And sure, this idea is the result of projecting in a way that, given the realities of what we have seen, should not be practiced. Thome could be outed as a name on the infamous '03 list, or otherwise linked to steroids or PED's, at any moment and no one would be surprised. But as it stands, Thome will go down as a big, homegrown mid-west dude who could always hit a baseball, and hit it far. Had things been different he might have become a defensive end for the Browns, Eagles, and Bears.
I don't know if I would necessarily agree with Thome earning such a lofty distinction - I lean towards the opinion that the numbers are what they are, the era was what it was, and that's that. But based on the prevailing logic of Baseball America, my proposal seems to make sense. Only, of course, it doesn't, for the same reason that I've never before heard the idea floated around or that Thome is breathing down Reggie Jackson's neck.
I'm not the only one who doesn't think of Jim Thome that way.
Wednesday, August 5, 2009
On September 19th in Las Vegas, Floyd Mayweather Jr., boxing's returning pound-for-pound titan, will square off against the rich pugilistic history of Mexico's current pride and joy, Juan Manuel Marquez, himself considered one of the top three fighters in the sport regardless of weight class. The bout will take place at a catch weight of 143-144 pounds, which is 8-9 pounds north of the 135-pound lightweight limit Marquez fought at in his last match, a knockout victory over young Juan Diaz. Beyond the questions that arise any time a fighter moves up in weight, Marquez will have to do so against a true 147-pounder who once looked impressive in beating a still game Oscar de la Hoya at 154 pounds and remains unbeaten through 39 professional fights. Such a mountain to climb has understandably cast Marquez into the role of underdog. But more than that I feel that he is being treated as an afterthought, and that is a notion that I do not comprehend.
As I have continued my deep foray into boxing over the past two years, Marquez has become one of my three favorite fighters. Once someone I believed to be a refreshing dose of comedy and entertainment, in his comeback and promotion for the upcoming bout with Marquez, Mayweather has come off as just plain angry and unlikable, lashing out at everyone in a way that has made me lose some affinity for him and realize why so many people want to see him lose. With that being said he is a brilliant ring surgeon and a superb athlete, and I cannot help but enjoy his displays of mastery and superiority in the ring. Furthermore, I suppose that it will only take one charismatic appearance from him on the upcoming "24/7" for me to return completely to his corner.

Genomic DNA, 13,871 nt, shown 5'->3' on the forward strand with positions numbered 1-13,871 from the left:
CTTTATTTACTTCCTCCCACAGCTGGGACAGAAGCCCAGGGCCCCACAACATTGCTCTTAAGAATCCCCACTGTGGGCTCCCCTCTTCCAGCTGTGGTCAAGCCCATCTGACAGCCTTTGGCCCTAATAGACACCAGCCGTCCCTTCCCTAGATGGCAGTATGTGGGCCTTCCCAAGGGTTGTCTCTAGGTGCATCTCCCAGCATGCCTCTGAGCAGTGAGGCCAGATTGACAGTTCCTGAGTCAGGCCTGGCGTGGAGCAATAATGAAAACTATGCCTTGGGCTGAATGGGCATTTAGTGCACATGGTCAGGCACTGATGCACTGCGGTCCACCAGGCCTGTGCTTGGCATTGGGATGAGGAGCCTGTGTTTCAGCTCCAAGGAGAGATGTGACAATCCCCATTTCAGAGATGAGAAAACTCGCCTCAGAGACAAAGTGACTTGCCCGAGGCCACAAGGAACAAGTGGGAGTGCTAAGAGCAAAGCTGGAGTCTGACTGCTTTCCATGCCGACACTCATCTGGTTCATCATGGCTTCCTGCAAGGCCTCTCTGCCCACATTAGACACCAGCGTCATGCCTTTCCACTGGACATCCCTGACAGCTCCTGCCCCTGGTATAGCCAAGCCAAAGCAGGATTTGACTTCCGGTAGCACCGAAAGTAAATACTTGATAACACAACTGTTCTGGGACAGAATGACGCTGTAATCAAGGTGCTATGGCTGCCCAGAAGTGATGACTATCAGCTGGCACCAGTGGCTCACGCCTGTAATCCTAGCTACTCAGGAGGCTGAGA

There is nothing to dislike about Manny Pacquiao, for he is a polite and humble sportsman and gentleman, while at the same time being nothing less than a killer between the ropes. He seems to me to be a shining example of a great athlete in his prime. His body looks flawless, defined by muscle with seemingly no trace of fat, and it has only looked better and stronger as he has gone on to the larger weights. He is a smart and versatile fighter now, all the flaws of his youth corrected by Coach Roach and the gift of experience. He is a lean, mean fighting machine and deserving of his current distinction as the top pound-for-pound boxer in the game.
In the shadows lurks Marquez. Mayweather and Pacquiao are the two biggest draws in the sport; Marquez exists in mainstream anonymity. I suppose it is because while Floyd is a character and Manny is spectacular (Floyd is spectacular too but in a much more boring way to most), all there is to Marquez is guts and technique. But those two traits matter much to me, which is why I enjoy watching Marquez so much.
He has been involved in two of my favorite fights to watch on YouTube - his first of two fights against Pacquiao and the fight against Diaz. In the former he recovered from three knockdowns in the first round and managed to salvage a draw by adjusting before the start of the second and proceeding to apply his boxing acumen. In the latter he capped off what Jim Lampley called his "patented mid-round rush" by knocking Diaz down in the ninth round with a barrage of punches, then finishing him off seconds later by going to the body to set up the closing uppercut. Diaz fell to the canvas again and the fight was immediately called to a halt, the professionalism exhibited by Marquez as he went in for the kill worthy of appreciation.